By Frank Moore, Saturday, August 21, 1999. Published by Lucid Moon #36, August 1999.

For most of my life, I was searching for a method to work with people in an intense, direct way. Ever since college days, I had been writing nonsense scripts dealing with nudity and non-sexual eroticism. Also during my college days, I read such books as Toward a Poor Theatre and The Theatre and its Double. But it was not until I and my communal family took a very intense film-making course in Santa Fe in 1972 that I was able to put my weird ideas into performance.

We made films of rolling nude down a hill, smearing bodies with baby food, nursing by a sexy woman. But when the film course was over, I did not have money to make films. I could not see putting my energy into getting money to make films, could not see putting up with the compromises and outside control involved in an artistic context requiring big bucks. For me, the act of breaking a taboo is what is magical, what effects change…not someone seeing it in a film.

This not having money, this not wanting to be controlled and limited by money, was what sealed me into a performance life.

So I started looking for a way to work with people. I wanted to see people nude, and touch them, and to create an intensity between us.

I had been painting oils for years, painting with a brush strapped to my forehead, painting nudes from magazine photos. One day, a rich woman asked me to paint a nude of her. My wife set me and my paints up in the fancy living room as the woman undressed. On that day I realized how art can give people permission to do what normally is forbidden. It gives a frame that switches realities from the narrow normal reality to the freeing altered reality of controlled folly. If you go up to a stranger on the street and ask him to show his body to you, you will be lucky if he just walks away and does not hit you. But if you sincerely (and sincerity is a key) ask him to model for a painting or be in a video that involves nudity, there is a high chance he will do it because you are offering him a key to a new, different, and temporary reality. When I go up to a person on a street and ask him to be in some project which may contain some nudity and physical play, the nudity and physical play as an idea in this context is a great tool to get under the polite chatter surface to the more meaningful stuff — which is, after all, the aim of the piece.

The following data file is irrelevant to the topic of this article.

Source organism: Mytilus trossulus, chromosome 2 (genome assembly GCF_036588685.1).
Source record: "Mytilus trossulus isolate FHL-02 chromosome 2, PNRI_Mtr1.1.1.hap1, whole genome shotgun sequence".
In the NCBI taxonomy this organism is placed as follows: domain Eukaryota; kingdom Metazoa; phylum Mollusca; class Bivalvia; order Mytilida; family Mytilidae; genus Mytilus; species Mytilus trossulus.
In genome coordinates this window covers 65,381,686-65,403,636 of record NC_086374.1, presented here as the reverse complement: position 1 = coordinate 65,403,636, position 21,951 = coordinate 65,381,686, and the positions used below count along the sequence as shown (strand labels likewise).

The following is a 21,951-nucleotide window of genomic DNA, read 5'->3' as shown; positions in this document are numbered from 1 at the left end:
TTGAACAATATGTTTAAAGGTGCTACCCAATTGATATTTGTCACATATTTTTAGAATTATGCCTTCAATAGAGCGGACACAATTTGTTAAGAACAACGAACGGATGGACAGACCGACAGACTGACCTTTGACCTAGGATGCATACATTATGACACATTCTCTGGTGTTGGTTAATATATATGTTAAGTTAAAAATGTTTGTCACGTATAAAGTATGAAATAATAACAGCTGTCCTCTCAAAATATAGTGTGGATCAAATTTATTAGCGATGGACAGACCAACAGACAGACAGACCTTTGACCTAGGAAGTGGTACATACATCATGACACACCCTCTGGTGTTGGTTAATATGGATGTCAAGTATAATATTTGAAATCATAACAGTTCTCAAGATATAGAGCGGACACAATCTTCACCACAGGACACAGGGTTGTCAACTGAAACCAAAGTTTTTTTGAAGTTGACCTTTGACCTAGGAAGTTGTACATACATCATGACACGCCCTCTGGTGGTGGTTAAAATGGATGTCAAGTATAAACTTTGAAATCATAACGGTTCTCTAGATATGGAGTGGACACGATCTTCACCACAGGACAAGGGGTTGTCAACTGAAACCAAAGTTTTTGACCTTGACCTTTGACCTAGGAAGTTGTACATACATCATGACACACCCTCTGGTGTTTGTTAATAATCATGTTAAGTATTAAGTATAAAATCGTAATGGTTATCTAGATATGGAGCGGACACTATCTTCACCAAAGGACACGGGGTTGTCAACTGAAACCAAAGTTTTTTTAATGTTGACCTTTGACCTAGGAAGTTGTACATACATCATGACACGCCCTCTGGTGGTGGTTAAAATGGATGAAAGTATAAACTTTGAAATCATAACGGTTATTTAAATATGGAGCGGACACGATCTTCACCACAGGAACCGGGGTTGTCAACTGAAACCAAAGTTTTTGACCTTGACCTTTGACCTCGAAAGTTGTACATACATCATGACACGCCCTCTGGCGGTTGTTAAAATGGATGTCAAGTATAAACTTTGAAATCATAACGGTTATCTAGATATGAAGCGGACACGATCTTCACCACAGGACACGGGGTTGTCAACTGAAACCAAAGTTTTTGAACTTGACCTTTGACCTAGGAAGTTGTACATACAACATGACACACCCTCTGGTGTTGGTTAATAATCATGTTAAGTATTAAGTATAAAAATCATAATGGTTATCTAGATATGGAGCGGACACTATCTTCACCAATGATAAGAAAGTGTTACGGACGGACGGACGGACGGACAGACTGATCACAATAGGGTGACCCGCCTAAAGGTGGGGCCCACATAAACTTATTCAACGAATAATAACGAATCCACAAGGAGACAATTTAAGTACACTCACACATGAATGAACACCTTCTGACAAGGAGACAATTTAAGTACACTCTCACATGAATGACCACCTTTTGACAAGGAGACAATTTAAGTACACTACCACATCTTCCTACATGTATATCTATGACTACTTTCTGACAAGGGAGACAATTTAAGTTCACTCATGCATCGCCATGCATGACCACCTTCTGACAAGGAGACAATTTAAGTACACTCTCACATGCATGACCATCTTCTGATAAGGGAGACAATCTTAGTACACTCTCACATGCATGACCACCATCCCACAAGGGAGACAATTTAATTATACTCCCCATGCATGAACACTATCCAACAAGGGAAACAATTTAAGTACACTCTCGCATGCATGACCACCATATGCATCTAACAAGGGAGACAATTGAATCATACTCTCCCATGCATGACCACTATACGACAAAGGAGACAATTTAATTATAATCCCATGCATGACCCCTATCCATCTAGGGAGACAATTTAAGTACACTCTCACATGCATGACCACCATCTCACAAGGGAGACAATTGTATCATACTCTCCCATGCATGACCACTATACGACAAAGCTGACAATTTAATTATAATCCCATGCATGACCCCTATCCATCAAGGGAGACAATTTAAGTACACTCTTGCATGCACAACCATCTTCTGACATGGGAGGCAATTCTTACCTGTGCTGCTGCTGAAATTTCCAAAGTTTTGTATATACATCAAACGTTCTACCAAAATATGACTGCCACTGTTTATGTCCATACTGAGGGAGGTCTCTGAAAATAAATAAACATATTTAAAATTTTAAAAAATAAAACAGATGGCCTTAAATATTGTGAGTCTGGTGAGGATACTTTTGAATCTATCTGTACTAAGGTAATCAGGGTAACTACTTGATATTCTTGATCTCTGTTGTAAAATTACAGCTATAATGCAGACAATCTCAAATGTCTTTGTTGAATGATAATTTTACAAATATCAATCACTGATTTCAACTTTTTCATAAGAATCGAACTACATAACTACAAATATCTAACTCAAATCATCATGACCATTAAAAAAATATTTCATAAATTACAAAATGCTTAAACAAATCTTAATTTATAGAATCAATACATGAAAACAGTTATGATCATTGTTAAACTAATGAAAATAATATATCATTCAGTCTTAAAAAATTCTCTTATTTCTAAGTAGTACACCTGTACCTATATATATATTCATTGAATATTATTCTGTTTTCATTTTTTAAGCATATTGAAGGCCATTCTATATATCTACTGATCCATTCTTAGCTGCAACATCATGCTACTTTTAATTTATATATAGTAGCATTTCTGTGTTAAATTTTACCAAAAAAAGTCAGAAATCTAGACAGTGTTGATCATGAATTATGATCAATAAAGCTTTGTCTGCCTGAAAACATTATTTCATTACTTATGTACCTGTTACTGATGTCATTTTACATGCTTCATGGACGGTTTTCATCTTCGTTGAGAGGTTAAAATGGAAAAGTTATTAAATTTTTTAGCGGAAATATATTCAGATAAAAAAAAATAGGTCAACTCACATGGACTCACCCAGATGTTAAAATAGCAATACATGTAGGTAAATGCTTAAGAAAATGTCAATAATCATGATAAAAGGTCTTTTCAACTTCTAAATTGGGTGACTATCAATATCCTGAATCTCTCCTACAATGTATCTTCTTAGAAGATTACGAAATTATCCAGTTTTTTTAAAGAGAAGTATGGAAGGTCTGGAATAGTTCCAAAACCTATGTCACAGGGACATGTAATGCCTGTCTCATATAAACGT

People always say they like the work because it is strong, but I should get over my obsession with sex and nudity, and get on to more important issues; I should not get “stuck” in one vision. What they do not realize is what they like about the work, the strength, comes from being committed to a single vision, no matter what the current trends and fashions are. I cannot imagine more important issues than sex and freedom symbolized by nudity. But these are not my ultimate focus. Sex and nudity are powerful digging tools to reach the intimate community. By limiting the tools of art, art itself is limited. And a part of my job both as an artist and as a shaman is to fight such limitations.

I have debated with myself about stopping resisting the label SEXUAL. By insisting what I am doing is not sexual, I am opening myself up to people questioning my honesty and integrity. If I accept the sexual label, people would just have to decide whether or not they like sex in art — decide whether it is art or not. That would be the depth of the questioning. They may feel uncomfortable seeing sex as art — but that uncomfortableness would be just from breaking the taboo of sex — which would not be that big of a deal. What I am doing is taking nudity and acts that are usually considered sexual and giving them a new, non-sexual context. That creates a tension, a conflict, an examining, a leap into something new. That is what I am after. This leap into newness is why people who are normally comfortable with casual nudity and casual sex sometimes get very uncomfortable with the nudity and erotic play in my work. By taking “sexual” acts and sincerely putting them into a different context, it creates another reality, another way of relating. It also creates conflict with the normal reality — and that conflict may change, in an underground sort of way, the normal reality. I think art — or at least this kind of art — should create conflict and change. And I like relating with people in the “unnormal” way in this different reality. This is why I do performance.

And besides…I like nudity and erotic play! So let’s take off our clothes and play!

“The Outrageous Road Show”, George Orwell Memorial Art Space, Los Angeles, 1984. Photo by Linda Mac.

From the book, “Frankly Speaking: A Collection of Essays, Writings & Rants” by Frank Moore, published by Inter-Relations in 2014.